How To Find The Key Elements Of Your Visual Brand - Part One

A while back I was facilitating an executive retreat for a local non profit. When we came to topic on branding, one of the board members raised their hand and said this will be easy, we already have a great logo!

That opened a whole conversation around what goes into creating a brand and a visual identity. By the end of the discussion, it was abundantly clear that their logo, as nice as it was, was not their brand and only one part of their visual identity.

Today's blog is part one of the process of identifying the elements of your visual brand. Specifically, your fonts, photos and videos, filters, colors and logo.

I’ve heard from some of you lately that it would be very helpful to know the fundamentals of how to select these elements of your visual brand and establish a consistent style.

This is where a lot of people get stuck - because they’re not sure where to get started.

I was talking to a friend the other day and this is how she summed it up:

“When I worked for a corporation, it was easy to go out and speak on camera and talk to the media, I was great at it - because I knew who and what I was representing. When you are the brand, it’s a lot harder because the focus is all on you and all of that isn’t as clearly defined.”

Big corporations spend lots of time and money to develop a brand look and feel and you’ll need to make an investment in developing yours.

Your Logo is NOT Your Brand

Here are several quotes I think do a nice job of defining the more ethereal qualities of a brand, whether it’s a personal brand or for a small business or corporation. And it’s definitely way more than a logo.

Michael Eisner, the former CEO of Disney says:

“A brand is a living entity – and it is enriched or undermined cumulatively over time, the product of a thousand small gestures”

Jeff Bezos, CEO of Amazon puts it like this:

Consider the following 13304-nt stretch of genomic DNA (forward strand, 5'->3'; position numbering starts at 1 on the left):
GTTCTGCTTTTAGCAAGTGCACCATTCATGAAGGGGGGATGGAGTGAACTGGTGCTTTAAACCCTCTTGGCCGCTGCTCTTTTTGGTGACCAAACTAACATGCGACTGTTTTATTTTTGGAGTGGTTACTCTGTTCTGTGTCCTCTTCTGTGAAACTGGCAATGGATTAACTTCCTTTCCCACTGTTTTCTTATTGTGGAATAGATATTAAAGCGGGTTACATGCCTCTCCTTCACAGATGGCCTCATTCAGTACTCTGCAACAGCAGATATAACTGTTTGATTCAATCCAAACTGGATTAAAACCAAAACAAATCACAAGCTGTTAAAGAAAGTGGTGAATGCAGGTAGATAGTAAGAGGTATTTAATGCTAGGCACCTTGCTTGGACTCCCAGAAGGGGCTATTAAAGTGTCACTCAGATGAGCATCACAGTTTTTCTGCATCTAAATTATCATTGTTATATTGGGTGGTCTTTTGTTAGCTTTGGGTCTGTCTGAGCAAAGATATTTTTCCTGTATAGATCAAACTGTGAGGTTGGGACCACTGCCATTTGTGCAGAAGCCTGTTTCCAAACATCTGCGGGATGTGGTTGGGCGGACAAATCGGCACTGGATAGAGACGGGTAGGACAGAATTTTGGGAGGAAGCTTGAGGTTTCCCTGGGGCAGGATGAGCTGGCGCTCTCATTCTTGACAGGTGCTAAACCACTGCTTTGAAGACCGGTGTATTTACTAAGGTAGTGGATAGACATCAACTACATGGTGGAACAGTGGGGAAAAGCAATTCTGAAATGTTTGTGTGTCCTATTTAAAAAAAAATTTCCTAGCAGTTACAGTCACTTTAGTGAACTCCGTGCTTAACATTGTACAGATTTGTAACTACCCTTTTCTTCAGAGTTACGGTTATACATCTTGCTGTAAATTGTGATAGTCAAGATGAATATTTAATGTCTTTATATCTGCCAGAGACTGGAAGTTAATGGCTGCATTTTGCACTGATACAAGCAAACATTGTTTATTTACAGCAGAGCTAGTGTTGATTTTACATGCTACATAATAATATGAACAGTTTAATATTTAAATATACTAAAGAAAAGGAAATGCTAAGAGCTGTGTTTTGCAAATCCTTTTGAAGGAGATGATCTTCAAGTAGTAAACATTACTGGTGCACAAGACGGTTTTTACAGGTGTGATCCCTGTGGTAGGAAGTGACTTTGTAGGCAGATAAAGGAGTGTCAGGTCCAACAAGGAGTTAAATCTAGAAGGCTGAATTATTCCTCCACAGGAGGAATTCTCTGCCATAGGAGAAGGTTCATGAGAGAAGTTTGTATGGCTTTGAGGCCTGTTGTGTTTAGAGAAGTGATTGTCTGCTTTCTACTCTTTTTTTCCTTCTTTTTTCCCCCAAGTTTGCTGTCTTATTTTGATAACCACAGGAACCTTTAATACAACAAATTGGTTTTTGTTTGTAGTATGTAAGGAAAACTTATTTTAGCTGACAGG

“Your brand is what people say about you when you’re not in the room.”  

And John Williams, founder of Logo Yes, defines it this way:

“Simply put, your brand is your promise to your customer. It tells them what they can expect from your products and services, and it differentiates your offering from your competitors'. Your brand is derived from who you are, who you want to be and who people perceive you to be.”

And lastly, my friend and marketing master, Mike Kim defines your brand as the visual, verbal and value proposition you deliver. He says all three must align with one another if you want a cohesive brand position. Here's a link to Mike’s blog on this topic.

Now that we have a working definition of what a brand is, let’s define a visual brand identity:

Your visual brand identity (combined with your verbal identity and the value you deliver) evokes a certain feeling, memories and emotions when people experience your brand.

It’s the visual story you tell to communicate your overall message, values, and brand promise through the images, colors, fonts, filters, and videos you consistently use.

And this even applies to what you wear and the locations you use for your images and videos.

These elements either support or detract from your values and brand promise. And your visuals need to have the same look and feel across all platforms.

Keep them simple and consistent to create cohesion.

Being aware of how your visuals affect your brand is just the starting point.

What Do You Want Your Visuals To Say About You?

To answer that you first need to answer some questions about your brand.

Here are three questions I ask my clients when we